Pad Thai is one of Thailand’s most popular dishes and can be found easily at many street vendors throughout the country. When I first arrived in Thailand pad thai or fried rice were go to dishes, however, it only took a short time living in Bangkok to learn that beyond pad thai and fried rice exist some extremely tasty items. It’s been a little while since I’ve had a plate, so when I heard about a noodle shop known for serving the best pad thai in Bangkok I had to give it a shot.
Down the road from the Grand Palace and just around the corner from the Giant Swing is a noodle shop that’s become the go-to spot for pad thai diners. Beginning as a street cart, Thip Samai Noodle Shop has upgraded to a full service restaurant complete with indoor and outdoor (sidewalk) seating. Known for serving up delicious dishes, they also claim to be the originators of ‘wrapped pad thai.’ This is a full serving of noodles with all the fixings wrapped in an ultra thin layer of egg, similar to an omelette, then garnished with cilantro and red pepper. It sounded appetizing to me, yet I was in the mood to try their original. I wanted to see and taste what put Thip Samai on the map.
When the waitress came to take my order I went for the ‘pad thai goong sot,’ translated as pad thai with fresh shrimp. My table was near the two woks out front where all the magic was happening. As I waited for my order I stood up and peeked into the ‘kitchen’ to see if I could figure out their secret. Fistfulls of noodles, carrots, bean sprouts and green onions were tossed into the fiery wok. Add in a few eggs and some fish sauce and it was frying time. The chefs moved the mixture around the wok with ease and I could tell their practice had made perfect as they knew exactly what they were doing. Watching was making my stomach howl.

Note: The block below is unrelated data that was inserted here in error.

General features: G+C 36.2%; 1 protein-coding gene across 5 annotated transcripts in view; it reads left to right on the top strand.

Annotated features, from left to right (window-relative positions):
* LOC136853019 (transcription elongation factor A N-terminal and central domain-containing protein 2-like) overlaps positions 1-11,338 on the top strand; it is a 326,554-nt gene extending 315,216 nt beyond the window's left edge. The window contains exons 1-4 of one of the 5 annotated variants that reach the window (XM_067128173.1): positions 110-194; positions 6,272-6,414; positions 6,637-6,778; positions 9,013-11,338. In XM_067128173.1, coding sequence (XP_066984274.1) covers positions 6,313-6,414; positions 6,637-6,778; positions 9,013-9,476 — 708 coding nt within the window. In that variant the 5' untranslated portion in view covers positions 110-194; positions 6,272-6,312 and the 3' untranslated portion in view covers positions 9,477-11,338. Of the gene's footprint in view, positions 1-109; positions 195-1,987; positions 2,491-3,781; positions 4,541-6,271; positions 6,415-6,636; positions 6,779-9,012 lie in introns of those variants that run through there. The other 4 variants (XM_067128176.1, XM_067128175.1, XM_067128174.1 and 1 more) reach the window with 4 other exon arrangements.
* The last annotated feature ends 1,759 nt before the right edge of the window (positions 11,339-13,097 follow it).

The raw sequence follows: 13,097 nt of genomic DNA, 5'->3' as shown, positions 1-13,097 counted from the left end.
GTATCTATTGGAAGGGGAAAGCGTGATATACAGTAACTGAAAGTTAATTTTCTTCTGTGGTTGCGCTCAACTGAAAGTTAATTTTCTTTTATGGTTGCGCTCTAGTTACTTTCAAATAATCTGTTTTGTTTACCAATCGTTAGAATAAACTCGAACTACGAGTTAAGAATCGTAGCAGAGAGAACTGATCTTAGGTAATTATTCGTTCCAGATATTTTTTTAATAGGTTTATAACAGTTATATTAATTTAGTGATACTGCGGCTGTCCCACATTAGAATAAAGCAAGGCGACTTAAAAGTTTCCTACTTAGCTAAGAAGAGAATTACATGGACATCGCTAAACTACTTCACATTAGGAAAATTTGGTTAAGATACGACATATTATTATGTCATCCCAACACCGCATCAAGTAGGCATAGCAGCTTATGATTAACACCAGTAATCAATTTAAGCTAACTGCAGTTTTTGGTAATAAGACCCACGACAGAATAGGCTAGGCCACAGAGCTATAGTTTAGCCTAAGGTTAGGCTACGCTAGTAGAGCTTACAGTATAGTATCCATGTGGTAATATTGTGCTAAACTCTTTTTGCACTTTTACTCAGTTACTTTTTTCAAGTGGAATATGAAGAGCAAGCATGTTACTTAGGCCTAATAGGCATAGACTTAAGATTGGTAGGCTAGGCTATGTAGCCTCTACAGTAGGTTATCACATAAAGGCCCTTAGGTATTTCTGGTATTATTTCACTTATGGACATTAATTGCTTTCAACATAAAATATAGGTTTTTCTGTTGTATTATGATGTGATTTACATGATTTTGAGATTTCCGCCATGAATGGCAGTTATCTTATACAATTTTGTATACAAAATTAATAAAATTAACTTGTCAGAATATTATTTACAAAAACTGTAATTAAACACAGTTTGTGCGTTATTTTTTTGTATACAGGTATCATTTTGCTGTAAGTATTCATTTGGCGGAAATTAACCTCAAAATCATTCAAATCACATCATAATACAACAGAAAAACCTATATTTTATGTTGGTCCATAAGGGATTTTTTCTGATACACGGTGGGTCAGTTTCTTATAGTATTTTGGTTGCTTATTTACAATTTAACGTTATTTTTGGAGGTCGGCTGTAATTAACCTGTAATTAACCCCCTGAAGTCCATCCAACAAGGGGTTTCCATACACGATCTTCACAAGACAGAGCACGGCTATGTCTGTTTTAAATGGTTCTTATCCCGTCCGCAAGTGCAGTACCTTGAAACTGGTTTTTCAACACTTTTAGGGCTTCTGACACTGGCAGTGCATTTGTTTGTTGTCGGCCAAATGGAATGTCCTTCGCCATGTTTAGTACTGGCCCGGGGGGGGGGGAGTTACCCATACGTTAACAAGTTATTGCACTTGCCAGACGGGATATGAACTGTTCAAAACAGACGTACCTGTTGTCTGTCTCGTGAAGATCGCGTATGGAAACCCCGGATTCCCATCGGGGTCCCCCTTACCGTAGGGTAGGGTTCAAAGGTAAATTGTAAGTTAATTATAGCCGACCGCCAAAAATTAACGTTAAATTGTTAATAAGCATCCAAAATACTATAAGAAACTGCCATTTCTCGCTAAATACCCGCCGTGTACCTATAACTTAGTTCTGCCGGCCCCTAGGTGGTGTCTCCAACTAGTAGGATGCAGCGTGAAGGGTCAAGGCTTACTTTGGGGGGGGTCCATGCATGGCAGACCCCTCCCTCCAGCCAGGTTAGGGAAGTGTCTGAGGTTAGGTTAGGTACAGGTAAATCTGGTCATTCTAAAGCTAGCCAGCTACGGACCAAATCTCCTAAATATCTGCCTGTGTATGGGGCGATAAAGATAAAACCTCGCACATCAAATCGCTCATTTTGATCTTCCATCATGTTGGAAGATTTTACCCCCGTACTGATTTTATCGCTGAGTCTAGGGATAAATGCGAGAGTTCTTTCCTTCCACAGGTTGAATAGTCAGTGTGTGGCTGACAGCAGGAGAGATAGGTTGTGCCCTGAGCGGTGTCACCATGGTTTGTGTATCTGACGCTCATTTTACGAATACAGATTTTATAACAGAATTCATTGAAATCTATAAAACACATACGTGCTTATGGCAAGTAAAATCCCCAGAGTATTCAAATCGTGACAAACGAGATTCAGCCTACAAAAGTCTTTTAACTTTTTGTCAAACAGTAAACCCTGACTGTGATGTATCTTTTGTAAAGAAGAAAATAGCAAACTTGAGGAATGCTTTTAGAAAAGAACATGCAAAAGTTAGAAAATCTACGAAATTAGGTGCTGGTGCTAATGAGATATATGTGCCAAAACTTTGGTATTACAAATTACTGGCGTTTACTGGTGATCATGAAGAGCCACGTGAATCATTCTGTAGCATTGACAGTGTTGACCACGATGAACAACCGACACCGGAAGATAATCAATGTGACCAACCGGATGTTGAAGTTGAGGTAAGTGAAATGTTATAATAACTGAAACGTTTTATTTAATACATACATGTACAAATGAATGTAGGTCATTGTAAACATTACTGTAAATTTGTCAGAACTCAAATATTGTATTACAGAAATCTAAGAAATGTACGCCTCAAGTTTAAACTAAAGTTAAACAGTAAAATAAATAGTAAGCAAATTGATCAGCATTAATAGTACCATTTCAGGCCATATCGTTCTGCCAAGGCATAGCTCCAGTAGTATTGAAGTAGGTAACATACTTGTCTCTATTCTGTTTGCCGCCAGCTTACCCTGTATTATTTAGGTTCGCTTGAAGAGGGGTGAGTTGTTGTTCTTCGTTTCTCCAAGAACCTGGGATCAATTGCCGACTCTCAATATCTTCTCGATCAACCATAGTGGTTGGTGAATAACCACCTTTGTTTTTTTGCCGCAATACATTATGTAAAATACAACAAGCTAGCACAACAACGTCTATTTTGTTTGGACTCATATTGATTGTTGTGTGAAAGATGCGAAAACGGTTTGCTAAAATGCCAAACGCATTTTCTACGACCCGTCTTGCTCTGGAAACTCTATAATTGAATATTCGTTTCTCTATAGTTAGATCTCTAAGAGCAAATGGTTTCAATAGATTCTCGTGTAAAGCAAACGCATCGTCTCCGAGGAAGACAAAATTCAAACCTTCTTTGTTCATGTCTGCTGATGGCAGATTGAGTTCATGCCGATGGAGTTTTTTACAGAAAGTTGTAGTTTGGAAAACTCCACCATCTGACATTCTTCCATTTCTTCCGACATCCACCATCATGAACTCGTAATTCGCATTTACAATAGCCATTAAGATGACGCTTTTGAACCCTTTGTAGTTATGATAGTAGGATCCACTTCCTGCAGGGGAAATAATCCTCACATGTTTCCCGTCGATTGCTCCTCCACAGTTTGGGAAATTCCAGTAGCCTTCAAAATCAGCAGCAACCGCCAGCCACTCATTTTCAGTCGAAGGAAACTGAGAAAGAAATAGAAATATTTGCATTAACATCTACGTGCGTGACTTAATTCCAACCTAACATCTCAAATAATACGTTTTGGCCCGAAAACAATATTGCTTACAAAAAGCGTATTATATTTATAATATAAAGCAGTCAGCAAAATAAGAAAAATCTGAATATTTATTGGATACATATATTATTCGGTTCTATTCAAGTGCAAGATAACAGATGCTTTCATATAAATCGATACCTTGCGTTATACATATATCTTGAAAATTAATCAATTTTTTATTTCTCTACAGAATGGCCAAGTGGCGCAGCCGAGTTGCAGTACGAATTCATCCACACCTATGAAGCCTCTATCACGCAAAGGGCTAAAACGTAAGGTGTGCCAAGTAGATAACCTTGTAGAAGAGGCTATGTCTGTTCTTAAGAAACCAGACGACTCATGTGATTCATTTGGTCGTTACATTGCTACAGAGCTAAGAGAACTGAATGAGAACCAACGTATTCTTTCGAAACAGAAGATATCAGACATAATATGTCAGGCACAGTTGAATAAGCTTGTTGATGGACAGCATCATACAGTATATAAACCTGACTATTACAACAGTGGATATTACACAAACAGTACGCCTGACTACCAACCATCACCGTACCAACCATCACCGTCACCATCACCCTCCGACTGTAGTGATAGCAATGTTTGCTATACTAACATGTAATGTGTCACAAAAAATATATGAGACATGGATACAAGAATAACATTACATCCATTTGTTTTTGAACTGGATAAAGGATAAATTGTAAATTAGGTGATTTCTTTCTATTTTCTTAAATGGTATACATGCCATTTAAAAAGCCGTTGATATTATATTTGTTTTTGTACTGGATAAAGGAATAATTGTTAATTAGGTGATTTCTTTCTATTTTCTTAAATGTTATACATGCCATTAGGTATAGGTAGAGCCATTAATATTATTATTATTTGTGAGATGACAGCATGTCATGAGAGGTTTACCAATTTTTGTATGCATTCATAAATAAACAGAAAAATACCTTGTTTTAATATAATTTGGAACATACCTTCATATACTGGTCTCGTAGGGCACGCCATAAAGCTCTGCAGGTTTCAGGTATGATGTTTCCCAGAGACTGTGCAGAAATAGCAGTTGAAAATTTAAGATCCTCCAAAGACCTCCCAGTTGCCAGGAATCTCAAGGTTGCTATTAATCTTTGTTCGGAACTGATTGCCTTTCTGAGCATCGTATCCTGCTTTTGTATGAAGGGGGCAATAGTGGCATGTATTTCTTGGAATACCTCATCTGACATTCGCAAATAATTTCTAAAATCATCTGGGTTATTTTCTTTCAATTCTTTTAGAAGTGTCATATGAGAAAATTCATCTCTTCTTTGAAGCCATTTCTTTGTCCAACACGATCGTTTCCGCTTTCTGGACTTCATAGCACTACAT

When my order arrived it looked and smelled scrumptious; big shrimp and fresh veggies mixed together with shiny thin flat noodles. Accompanying my order was a plate of green onions, bean sprouts, cut banana blossom and two wedges of lime, which can be added to taste. On the table were all the traditional condiments: sugar, fish sauce, peanuts, dried chili powder along with vinegar and yellow peppers. I knew it probably didn’t need it but habit kicked in and I added peanuts, sprouts, peppers and lime. Now it was time to eat!
After the first bite I knew exactly why Thip Samai’s reputation precedes it. The food is fantastic and full of flavor. Inside the restaurant you can feel the history, which gives the atmosphere and dining experience a truly authentic feel. For 60 Baht, roughly $2, I was thoroughly satisfied. Menu items range in price from 30 to 60 Baht, quite a steal for the size and taste. Thip Samai is easy to find on Mahachai Road between the Golden Mount and the Giant Swing and they stay open from 5pm til 3am. If you’re in the area after a day of sightseeing or simply walking around hop in a tuk-tuk and head over; it’s a great experience and your stomach will thank you for it.
Thip Samai Noodle Shop